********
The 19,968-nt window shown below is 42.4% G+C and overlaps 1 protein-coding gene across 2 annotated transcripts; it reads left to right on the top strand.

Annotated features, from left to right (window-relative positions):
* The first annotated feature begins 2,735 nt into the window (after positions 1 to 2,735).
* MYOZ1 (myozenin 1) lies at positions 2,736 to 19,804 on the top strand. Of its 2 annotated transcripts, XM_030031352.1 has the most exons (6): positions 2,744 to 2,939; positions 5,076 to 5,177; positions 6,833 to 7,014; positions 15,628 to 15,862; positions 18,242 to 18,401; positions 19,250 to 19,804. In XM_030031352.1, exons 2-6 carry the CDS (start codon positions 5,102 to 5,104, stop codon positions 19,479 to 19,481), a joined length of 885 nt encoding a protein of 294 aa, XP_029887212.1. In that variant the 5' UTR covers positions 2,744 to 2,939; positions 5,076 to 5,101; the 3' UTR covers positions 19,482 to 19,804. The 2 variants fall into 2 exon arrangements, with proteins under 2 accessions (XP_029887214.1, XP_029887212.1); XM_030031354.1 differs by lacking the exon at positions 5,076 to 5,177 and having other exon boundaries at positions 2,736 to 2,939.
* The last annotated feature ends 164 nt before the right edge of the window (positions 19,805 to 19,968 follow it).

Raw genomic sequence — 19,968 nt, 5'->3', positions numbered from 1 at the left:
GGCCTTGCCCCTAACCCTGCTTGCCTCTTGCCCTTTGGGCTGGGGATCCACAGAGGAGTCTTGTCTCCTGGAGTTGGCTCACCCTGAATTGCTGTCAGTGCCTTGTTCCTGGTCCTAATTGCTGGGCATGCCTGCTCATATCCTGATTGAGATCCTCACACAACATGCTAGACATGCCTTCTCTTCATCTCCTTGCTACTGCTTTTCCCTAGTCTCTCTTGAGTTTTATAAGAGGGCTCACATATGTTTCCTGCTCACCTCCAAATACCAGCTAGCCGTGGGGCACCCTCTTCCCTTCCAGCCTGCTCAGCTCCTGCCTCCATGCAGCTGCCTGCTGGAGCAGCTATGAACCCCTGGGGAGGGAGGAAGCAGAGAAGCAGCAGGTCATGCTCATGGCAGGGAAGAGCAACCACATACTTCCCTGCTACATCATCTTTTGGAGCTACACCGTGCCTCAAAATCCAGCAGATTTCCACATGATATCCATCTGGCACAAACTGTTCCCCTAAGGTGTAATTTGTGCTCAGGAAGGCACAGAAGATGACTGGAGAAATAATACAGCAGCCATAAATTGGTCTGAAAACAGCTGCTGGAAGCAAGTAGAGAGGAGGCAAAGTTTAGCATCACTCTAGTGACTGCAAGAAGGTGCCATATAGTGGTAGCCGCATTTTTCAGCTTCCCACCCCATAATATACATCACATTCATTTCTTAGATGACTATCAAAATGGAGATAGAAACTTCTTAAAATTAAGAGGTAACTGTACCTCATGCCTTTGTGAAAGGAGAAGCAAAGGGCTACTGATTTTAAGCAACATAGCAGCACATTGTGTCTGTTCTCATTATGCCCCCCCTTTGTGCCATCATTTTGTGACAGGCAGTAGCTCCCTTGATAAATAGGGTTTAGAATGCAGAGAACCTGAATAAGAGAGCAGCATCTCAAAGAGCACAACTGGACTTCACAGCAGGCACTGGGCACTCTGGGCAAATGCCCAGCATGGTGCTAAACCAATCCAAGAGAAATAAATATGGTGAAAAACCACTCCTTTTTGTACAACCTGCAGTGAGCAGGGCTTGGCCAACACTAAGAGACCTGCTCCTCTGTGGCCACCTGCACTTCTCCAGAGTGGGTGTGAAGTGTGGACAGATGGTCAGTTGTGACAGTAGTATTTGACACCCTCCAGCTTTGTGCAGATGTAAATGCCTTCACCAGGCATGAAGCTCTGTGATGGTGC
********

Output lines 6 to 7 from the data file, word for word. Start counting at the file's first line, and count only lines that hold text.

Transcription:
Raw genomic sequence — 19,968 nt, 5'->3', positions numbered from 1 at the left:
GGCCTTGCCCCTAACCCTGCTTGCCTCTTGCCCTTTGGGCTGGGGATCCACAGAGGAGTCTTGTCTCCTGGAGTTGGCTCACCCTGAATTGCTGTCAGTGCCTTGTTCCTGGTCCTAATTGCTGGGCATGCCTGCTCATATCCTGATTGAGATCCTCACACAACATGCTAGACATGCCTTCTCTTCATCTCCTTGCTACTGCTTTTCCCTAGTCTCTCTTGAGTTTTATAAGAGGGCTCACATATGTTTCCTGCTCACCTCCAAATACCAGCTAGCCGTGGGGCACCCTCTTCCCTTCCAGCCTGCTCAGCTCCTGCCTCCATGCAGCTGCCTGCTGGAGCAGCTATGAACCCCTGGGGAGGGAGGAAGCAGAGAAGCAGCAGGTCATGCTCATGGCAGGGAAGAGCAACCACATACTTCCCTGCTACATCATCTTTTGGAGCTACACCGTGCCTCAAAATCCAGCAGATTTCCACATGATATCCATCTGGCACAAACTGTTCCCCTAAGGTGTAATTTGTGCTCAGGAAGGCACAGAAGATGACTGGAGAAATAATACAGCAGCCATAAATTGGTCTGAAAACAGCTGCTGGAAGCAAGTAGAGAGGAGGCAAAGTTTAGCATCACTCTAGTGACTGCAAGAAGGTGCCATATAGTGGTAGCCGCATTTTTCAGCTTCCCACCCCATAATATACATCACATTCATTTCTTAGATGACTATCAAAATGGAGATAGAAACTTCTTAAAATTAAGAGGTAACTGTACCTCATGCCTTTGTGAAAGGAGAAGCAAAGGGCTACTGATTTTAAGCAACATAGCAGCACATTGTGTCTGTTCTCATTATGCCCCCCCTTTGTGCCATCATTTTGTGACAGGCAGTAGCTCCCTTGATAAATAGGGTTTAGAATGCAGAGAACCTGAATAAGAGAGCAGCATCTCAAAGAGCACAACTGGACTTCACAGCAGGCACTGGGCACTCTGGGCAAATGCCCAGCATGGTGCTAAACCAATCCAAGAGAAATAAATATGGTGAAAAACCACTCCTTTTTGTACAACCTGCAGTGAGCAGGGCTTGGCCAACACTAAGAGACCTGCTCCTCTGTGGCCACCTGCACTTCTCCAGAGTGGGTGTGAAGTGTGGACAGATGGTCAGTTGTGACAGTAGTATTTGACACCCTCCAGCTTTGTGCAGATGTAAATGCCTTCACCAGGCATGAAGCTCTGTGATGGTGC